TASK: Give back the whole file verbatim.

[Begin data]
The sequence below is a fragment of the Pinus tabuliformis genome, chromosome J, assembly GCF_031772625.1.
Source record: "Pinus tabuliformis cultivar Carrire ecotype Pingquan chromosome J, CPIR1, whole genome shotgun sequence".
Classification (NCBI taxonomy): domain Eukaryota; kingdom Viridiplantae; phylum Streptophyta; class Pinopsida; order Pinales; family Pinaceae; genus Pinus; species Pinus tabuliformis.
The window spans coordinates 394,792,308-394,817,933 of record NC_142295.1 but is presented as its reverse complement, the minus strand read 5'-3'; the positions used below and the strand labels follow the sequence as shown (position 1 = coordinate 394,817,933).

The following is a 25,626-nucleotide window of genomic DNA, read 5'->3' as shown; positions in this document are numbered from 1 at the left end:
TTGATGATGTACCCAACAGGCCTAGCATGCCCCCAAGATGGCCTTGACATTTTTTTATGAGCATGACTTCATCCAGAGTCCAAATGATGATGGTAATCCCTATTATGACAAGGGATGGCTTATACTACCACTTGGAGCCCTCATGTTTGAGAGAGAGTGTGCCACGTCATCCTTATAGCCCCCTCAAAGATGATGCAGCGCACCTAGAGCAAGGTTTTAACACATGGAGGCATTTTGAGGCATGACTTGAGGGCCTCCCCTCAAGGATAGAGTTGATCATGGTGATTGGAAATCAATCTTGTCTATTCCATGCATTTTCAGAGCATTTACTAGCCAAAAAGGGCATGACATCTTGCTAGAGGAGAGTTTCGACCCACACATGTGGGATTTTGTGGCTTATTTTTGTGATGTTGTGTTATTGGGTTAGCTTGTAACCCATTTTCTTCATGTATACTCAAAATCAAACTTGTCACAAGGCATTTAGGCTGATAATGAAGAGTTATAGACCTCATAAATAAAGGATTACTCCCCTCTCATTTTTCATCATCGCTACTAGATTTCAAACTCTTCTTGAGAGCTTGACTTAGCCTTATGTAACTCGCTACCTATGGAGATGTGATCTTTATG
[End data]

The sequence below is a fragment of the Pinus tabuliformis genome, chromosome J, assembly GCF_031772625.1.
Source record: "Pinus tabuliformis cultivar Carrire ecotype Pingquan chromosome J, CPIR1, whole genome shotgun sequence".
Classification (NCBI taxonomy): domain Eukaryota; kingdom Viridiplantae; phylum Streptophyta; class Pinopsida; order Pinales; family Pinaceae; genus Pinus; species Pinus tabuliformis.
The window spans coordinates 394,792,308-394,817,933 of record NC_142295.1 but is presented as its reverse complement, the minus strand read 5'-3'; the positions used below and the strand labels follow the sequence as shown (position 1 = coordinate 394,817,933).

The following is a 25,626-nucleotide window of genomic DNA, read 5'->3' as shown; positions in this document are numbered from 1 at the left end:
TTGATGATGTACCCAACAGGCCTAGCATGCCCCCAAGATGGCCTTGACATTTTTTTATGAGCATGACTTCATCCAGAGTCCAAATGATGATGGTAATCCCTATTATGACAAGGGATGGCTTATACTACCACTTGGAGCCCTCATGTTTGAGAGAGAGTGTGCCACGTCATCCTTATAGCCCCCTCAAAGATGATGCAGCGCACCTAGAGCAAGGTTTTAACACATGGAGGCATTTTGAGGCATGACTTGAGGGCCTCCCCTCAAGGATAGAGTTGATCATGGTGATTGGAAATCAATCTTGTCTATTCCATGCATTTTCAGAGCATTTACTAGCCAAAAAGGGCATGACATCTTGCTAGAGGAGAGTTTCGACCCACACATGTGGGATTTTGTGGCTTATTTTTGTGATGTTGTGTTATTGGGTTAGCTTGTAACCCATTTTCTTCATGTATACTCAAAATCAAACTTGTCACAAGGCATTTAGGCTGATAATGAAGAGTTATAGACCTCATAAATAAAGGATTACTCCCCTCTCATTTTTCATCATCGCTACTAGATTTCAAACTCTTCTTGAGAGCTTGACTTAGCCTTATGTAACTCGCTACCTATGGAGATGTGATCTTTATG